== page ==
The Jews reacted to Jesus’ statements by grumbling. Jesus was speaking in Capernaum, not far from his home town of Nazareth. These people knew his family and had seen him grow up. How then could he have come from heaven? (Note that the term, “the Jews” in John’s gospel account usually refers to the Jewish leaders. It was most likely the synagogue leaders who were grumbling.)

 

Jesus did not directly address their grumbling. Instead, he elaborated further on the sovereignty of God and his role in drawing believers. Only those who have been drawn by God can come to him. Those who have heard and have been taught by the Father come to believe in Jesus.

 

You are first drawn by the Father when you come to Christ. God the Father draws people and teaches them. The reference in the prophets is to Isaiah 54:13. This teaching brings them to faith and repentance to God as they believe in Christ. Jesus Christ himself says later that he will “draw all men to myself” (John 12:32).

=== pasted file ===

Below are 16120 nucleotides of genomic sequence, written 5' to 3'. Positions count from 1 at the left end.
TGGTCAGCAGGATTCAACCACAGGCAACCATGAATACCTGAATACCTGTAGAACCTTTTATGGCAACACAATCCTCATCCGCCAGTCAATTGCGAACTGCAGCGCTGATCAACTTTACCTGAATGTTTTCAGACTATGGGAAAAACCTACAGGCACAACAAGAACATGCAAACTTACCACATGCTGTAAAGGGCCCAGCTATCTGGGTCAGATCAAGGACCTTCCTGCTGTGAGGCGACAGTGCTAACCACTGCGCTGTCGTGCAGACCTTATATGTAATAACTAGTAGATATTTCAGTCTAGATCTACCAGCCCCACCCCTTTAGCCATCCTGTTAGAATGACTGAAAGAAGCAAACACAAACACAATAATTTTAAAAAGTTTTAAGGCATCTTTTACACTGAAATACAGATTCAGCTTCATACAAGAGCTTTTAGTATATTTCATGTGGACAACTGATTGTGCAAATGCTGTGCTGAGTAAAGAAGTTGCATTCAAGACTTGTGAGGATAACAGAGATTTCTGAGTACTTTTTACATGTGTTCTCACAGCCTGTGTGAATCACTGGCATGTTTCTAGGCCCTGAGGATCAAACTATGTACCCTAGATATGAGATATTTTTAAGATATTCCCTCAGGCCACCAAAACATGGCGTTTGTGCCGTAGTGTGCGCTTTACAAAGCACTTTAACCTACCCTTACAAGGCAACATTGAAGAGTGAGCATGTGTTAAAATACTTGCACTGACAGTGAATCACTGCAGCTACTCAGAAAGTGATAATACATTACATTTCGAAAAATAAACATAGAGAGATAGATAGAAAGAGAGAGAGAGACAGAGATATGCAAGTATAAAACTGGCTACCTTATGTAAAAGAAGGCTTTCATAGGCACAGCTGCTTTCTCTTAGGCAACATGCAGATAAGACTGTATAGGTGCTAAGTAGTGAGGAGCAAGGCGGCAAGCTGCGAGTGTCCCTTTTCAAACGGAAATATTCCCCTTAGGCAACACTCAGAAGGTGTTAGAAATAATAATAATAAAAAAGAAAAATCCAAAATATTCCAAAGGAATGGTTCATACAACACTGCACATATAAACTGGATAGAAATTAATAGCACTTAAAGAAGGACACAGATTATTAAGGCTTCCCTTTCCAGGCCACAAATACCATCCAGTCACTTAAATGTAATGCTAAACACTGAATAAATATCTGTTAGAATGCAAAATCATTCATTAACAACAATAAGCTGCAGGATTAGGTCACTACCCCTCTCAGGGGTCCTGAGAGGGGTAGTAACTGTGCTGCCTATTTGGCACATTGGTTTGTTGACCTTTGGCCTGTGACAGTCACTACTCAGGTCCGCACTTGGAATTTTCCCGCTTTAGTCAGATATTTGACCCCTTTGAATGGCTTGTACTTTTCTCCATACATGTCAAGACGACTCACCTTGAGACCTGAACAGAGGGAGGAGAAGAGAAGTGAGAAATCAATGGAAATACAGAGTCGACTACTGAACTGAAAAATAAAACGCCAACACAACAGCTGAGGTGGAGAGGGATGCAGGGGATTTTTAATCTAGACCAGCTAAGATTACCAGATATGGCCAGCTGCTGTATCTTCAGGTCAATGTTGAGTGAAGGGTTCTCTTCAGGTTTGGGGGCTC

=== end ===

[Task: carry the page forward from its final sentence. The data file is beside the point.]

Truly, truly, I say to you, whoever believes has eternal life. I am the bread of life. Your fathers ate the manna in the wilderness, and they died. This is the bread that comes down from heaven, so that one may eat of it and not die. I am the living bread that came down from heaven. If anyone eats of this bread, he will live forever. And the bread that I will give for the life of the world is my flesh.”

 

The people expected the Messiah to provide them with manna, but manna will not give eternal life. Jesus reiterated, “I am the bread of life”. He alone can give eternal life.